Finally, post-consumer waste occurs either at home or at foodservice establishments and consists of the food that is discarded by consumers. In fact, in the United Kingdom, nearly 70% of all food waste comes from households. However, through methods such as composting, donating surplus food, using leftover food, and even something as simple as analyzing our buying habits, we can have an impact on post-consumer waste. Again, its not food that's the problem, but our perception of it and of when it becomes waste.

Tackling food waste one innovative solution at a time

Since one of the 2030 SDGs is sustainable consumption and production, food waste minimization and valorization should start being prioritized. In fact, ReFEDs 2030 roadmap estimates that with the necessary policy changes and investments, the United States could reduce food waste by 45 million tons annually, minimize GHG emissions by 75 million metric tons, and rescue food worth four billion meals for people in need.

However, for that to be possible, innovation is key. For instance, these are some of the technologies and techniques that are being implemented to tackle food waste across the supply chain:

●     Intelligent packaging. Through sensors and labels, intelligent packaging can detect and measure environmental conditions that can affect the quality of the food. In fact, with intelligent packaging, consumers and others involved in the food supply chain can be informed about the food's condition. Not only does this invention improve shelf life and food safety, but by doing so, it also reduces food waste.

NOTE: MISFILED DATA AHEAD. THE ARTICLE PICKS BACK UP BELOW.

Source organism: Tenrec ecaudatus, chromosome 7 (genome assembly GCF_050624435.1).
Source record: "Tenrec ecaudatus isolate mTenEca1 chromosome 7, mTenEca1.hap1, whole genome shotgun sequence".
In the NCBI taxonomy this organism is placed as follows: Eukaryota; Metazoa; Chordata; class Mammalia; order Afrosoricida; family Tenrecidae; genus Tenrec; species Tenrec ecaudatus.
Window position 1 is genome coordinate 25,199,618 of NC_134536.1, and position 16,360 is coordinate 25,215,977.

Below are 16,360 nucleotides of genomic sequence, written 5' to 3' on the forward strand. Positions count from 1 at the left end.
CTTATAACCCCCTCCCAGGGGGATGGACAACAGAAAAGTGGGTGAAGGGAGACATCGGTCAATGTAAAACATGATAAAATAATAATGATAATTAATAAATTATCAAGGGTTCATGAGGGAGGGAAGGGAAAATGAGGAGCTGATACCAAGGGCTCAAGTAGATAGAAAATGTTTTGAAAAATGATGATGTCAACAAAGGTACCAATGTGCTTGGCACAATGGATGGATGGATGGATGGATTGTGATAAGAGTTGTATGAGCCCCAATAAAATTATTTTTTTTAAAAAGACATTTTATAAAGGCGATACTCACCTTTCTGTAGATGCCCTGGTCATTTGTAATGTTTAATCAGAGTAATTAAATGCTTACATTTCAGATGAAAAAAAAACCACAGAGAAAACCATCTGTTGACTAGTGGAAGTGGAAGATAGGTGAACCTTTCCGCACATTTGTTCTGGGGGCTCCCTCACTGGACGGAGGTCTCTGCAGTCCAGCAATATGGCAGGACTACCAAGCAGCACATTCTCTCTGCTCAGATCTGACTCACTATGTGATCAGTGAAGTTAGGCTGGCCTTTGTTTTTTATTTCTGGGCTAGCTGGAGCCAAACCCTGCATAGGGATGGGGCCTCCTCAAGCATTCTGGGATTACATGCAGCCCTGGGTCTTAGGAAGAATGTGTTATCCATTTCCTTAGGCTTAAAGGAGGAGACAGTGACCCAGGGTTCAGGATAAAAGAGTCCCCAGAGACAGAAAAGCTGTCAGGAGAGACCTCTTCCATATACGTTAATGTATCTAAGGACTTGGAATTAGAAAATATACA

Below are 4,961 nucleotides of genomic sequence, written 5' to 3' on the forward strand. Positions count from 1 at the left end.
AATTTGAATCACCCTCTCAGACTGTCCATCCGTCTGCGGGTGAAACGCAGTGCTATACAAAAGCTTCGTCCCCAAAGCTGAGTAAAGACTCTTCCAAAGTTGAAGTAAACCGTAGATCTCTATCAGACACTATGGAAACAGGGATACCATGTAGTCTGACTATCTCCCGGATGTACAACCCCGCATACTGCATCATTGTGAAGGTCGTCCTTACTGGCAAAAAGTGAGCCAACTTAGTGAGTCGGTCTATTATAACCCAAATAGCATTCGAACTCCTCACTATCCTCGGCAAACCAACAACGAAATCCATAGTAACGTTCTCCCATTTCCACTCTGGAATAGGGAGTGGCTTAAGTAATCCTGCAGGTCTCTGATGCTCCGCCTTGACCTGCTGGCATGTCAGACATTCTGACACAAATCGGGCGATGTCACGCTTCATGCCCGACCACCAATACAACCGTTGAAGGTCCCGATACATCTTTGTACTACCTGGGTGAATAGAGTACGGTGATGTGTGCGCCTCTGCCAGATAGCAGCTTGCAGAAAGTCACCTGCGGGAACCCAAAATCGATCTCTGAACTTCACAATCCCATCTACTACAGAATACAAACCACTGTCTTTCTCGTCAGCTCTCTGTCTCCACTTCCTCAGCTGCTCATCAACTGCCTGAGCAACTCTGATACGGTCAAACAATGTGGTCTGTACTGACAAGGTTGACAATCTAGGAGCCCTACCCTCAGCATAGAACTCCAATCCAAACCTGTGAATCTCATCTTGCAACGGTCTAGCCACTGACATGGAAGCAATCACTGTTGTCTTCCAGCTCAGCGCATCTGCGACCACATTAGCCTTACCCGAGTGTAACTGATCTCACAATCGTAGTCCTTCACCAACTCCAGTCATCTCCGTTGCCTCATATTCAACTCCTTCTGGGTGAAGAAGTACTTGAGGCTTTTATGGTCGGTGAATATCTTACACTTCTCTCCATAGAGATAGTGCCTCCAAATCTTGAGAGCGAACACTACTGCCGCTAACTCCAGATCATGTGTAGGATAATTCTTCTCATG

●      Demand planning. Forecasting the demand for food products enables manufacturers and retailers to adjust their production and inventory levels to reduce waste. After all, older systems might not consider past data or the perishability of a product, thereby resulting in overordering.

●      Upcycling. According to the Upcycled Food Organization, upcycled food is made out of ingredients that would have otherwise been discarded. From making croutons out of stale bread to companies using "ugly" fruits to make smoothies or juices, these are just some examples of upcycling. Upcycled food is diverting food waste from landfills and, consequently, reducing greenhouse gas emissions while also feeding the growing population without adding environmental pressure.

●      Composting. Coffee grounds, eggshells, vegetable scraps—these are just some of the items that can be composted. As "natures way of recycling", composting not only ensures that organic waste does not end up in landfills, but it also reduces synthetic fertilizers, adds organic matter and nutrients to the soil, and minimizes risks of soil erosion.

●      Precision agriculture. Through technologies such as soil sensors, ICT, or field mapping, crop quality is enhanced, thereby improving efficiency, increasing profitability, and, ultimately, cutting waste.

●     Anaerobic digestion. This process consists of microorganisms breaking down organic materials in the absence of oxygen and thereby producing biogas, which can be used to generate energy or heat. So, not only does anaerobic digestion divert waste from landfills and prevent methane emissions, but it also generates a renewable source of energy.

The hidden value of food waste

Food waste accounts for 10% of total global emissions, so minimizing it is no longer an option; its a necessity.

In fact, the effects of food waste are noticeable not only from an environmental standpoint but also from an economic and social one. Like a vicious cycle, food waste, food insecurity and food prices are all rising simultaneously. So, an equitable food system would not only mean reduced greenhouse gas emissions and improved biodiversity but also increased food security and nutrition as well as saved costs. The potential of waste is boundless.